Los Angeles Lakers

Kobe Bryant's Lost Season Will Be Most Expensive in NBA History

Feb 16, 2014; New Orleans, LA, USA; Los Angeles Lakers guard Kobe Bryant speaks during a press conference before the 2014 NBA All-Star Game at the Smoothie King Center. Mandatory Credit: Bob Donnan-USA TODAY Sports
Bob Donnan-USA TODAY Sports
Joe FlynnContributor IMarch 12, 2014

Love them or hate them, you have to admit one thing about the Los Angeles Lakers: They don't do anything small. They win championships, they draw huge crowds, and they get the best players.

But when those players are hurt, they also lose the most money.

Lakers franchise cornerstone Kobe Bryant has officially announced he is out for the season, per Bleacher Report's Kevin Ding:

With their star (not to mention the league's highest-paid player) on the shelf, the Lakers are taking a historically unprecedented bath on his $30 million-plus 2013-14 salary.

Per Rotowire.com's Jeff Stotts:

Bryant played in only six games, totaling just 177 minutes. That adds up to quite an expensive dollar-per-minute rate, per ESPN's Darren Rovell:

The good news for Kobe and the Lakers is that his absence has allowed the team to completely bottom out for a 2014 draft pick. According to Tankathon.com, the Lakers' 22-42 record gives them a 1-in-5 chance of selecting in the top three.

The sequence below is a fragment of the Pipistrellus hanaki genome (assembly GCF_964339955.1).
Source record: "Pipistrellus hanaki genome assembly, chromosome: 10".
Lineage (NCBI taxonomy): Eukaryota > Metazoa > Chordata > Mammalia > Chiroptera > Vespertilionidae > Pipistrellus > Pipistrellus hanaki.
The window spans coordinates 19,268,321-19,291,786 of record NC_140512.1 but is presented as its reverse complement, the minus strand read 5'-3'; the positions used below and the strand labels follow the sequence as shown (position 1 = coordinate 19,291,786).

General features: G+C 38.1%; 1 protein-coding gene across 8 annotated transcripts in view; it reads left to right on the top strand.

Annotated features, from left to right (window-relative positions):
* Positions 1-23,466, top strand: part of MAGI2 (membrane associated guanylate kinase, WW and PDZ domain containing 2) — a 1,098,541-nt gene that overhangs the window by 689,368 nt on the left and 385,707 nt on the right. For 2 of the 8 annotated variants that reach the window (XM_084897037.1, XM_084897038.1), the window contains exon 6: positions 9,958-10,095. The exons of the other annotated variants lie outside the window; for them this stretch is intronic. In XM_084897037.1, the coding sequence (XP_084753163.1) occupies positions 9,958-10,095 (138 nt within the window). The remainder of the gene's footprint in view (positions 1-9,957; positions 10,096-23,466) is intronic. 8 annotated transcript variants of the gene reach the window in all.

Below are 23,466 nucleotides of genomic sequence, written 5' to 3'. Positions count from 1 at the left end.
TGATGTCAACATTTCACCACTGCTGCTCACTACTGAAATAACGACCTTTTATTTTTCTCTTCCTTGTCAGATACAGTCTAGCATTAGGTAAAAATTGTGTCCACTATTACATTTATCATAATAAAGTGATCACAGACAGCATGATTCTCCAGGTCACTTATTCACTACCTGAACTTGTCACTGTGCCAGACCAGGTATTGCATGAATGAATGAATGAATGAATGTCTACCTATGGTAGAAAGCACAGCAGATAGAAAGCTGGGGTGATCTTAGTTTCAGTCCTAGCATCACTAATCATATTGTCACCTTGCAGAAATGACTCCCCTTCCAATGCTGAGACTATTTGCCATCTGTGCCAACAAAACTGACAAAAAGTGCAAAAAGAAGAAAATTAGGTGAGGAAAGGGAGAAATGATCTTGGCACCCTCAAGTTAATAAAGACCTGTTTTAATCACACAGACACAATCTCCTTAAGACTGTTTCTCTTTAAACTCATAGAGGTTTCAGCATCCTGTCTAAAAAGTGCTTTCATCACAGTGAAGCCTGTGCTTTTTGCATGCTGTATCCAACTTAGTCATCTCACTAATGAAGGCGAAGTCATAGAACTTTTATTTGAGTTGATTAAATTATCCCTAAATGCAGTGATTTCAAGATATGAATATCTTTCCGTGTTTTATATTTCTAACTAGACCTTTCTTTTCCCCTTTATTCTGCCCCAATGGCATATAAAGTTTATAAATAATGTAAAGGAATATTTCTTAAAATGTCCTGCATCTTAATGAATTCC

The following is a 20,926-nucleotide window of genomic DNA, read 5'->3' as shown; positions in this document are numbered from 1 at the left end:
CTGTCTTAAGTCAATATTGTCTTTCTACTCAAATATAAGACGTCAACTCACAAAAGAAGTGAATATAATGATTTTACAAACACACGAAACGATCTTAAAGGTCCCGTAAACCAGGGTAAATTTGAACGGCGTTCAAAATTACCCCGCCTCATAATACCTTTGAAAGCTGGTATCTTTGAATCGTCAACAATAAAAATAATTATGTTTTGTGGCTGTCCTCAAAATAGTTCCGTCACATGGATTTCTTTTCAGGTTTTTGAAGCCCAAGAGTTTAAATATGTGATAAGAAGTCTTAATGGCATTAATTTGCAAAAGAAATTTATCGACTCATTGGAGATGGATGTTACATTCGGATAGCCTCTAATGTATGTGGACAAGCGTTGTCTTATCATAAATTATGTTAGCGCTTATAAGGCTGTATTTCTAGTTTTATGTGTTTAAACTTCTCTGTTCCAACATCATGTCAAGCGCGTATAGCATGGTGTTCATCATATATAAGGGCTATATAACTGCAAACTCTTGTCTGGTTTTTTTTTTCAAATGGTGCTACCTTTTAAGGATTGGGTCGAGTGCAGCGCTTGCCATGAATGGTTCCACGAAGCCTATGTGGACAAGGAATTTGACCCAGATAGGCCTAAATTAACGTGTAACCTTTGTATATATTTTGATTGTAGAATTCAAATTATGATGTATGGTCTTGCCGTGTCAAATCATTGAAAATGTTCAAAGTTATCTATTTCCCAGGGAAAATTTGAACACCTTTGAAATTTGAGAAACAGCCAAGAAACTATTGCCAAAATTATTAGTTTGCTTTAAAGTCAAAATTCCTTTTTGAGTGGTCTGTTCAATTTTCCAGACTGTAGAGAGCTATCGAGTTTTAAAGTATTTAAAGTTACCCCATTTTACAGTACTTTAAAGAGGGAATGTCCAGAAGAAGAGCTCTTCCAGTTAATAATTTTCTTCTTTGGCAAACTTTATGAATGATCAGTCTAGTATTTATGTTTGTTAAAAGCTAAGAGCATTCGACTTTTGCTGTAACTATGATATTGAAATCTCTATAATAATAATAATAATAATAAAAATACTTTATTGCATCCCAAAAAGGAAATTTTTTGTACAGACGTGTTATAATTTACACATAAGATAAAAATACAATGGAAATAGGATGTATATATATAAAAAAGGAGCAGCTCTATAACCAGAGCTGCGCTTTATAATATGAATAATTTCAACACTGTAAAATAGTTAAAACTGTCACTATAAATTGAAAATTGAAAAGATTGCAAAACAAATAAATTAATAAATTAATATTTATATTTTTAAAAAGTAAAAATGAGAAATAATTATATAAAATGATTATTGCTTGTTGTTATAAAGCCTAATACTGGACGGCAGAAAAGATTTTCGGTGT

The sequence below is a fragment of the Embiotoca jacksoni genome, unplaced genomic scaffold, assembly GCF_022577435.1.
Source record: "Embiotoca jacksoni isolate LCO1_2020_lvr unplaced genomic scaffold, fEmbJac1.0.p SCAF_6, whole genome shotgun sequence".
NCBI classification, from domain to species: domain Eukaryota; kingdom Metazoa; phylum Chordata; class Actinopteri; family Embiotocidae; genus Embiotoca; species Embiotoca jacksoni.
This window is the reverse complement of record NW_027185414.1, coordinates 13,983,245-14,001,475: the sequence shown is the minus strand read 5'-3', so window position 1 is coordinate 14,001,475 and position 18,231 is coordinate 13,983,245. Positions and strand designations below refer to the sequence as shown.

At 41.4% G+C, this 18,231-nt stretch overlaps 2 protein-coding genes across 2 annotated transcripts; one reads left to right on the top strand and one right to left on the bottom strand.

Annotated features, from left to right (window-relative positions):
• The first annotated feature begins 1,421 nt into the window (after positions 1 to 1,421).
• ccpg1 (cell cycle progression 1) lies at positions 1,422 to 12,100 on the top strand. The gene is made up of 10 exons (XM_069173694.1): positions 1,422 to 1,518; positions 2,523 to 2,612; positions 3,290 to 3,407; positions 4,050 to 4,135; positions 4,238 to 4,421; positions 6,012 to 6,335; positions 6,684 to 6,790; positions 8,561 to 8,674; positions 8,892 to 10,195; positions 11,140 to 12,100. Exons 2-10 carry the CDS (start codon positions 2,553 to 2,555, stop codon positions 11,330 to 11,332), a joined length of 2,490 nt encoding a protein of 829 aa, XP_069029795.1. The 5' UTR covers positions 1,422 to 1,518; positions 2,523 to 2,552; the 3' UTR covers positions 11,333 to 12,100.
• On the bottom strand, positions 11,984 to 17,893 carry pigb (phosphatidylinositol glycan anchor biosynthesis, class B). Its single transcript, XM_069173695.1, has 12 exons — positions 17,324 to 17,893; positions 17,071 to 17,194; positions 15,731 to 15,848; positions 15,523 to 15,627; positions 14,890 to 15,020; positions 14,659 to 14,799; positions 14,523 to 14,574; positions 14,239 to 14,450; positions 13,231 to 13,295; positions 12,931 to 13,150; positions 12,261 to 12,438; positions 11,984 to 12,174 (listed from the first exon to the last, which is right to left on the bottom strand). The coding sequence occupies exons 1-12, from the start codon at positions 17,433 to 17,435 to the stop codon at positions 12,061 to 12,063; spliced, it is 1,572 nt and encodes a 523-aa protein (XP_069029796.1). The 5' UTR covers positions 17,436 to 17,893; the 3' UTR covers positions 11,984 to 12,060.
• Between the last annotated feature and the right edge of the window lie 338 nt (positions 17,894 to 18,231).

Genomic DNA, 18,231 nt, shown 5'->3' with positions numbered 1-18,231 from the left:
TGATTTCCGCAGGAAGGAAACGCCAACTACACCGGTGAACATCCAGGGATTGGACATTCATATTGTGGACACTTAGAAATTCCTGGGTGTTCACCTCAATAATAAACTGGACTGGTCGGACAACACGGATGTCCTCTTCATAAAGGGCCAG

Regardless of how the lottery shakes out, considering the strength of this year's class, Bryant has a good chance of getting a talented new teammate in the 2015 season. 

Jan 24, 2014; Orlando, FL, USA; Los Angeles Lakers shooting guard Kobe Bryant (24) against the Orlando Magic during the second quarter at Amway Center. Mandatory Credit: Kim Klement-USA TODAY Sportsw
Kim Klement-USA TODAY Sports

And the Lakers will need some reinforcements to come on the cheap, as Bryant signed a hefty two-year extension in November—$23.5 million in 2014-15 and $25 million in 2015-16, according to ShamSports.com. That's a lot of scratch to pay out for a player creeping up on his fourth decade.

Can Bryant, who will turn 36 years old before the start of next season, possibly repeat the performance of his last full season, when he posted 10.9 win shares?

Though Ding reported that Bryant's knee has been slow to recover, the future Hall of Famer will undoubtedly put in the time and effort to get himself back to 100 percent. It remains to be seen, however, whether his extended rehab translates to elite play on the court.

 

* All statistics courtesy of Basketball-Reference unless otherwise noted. 

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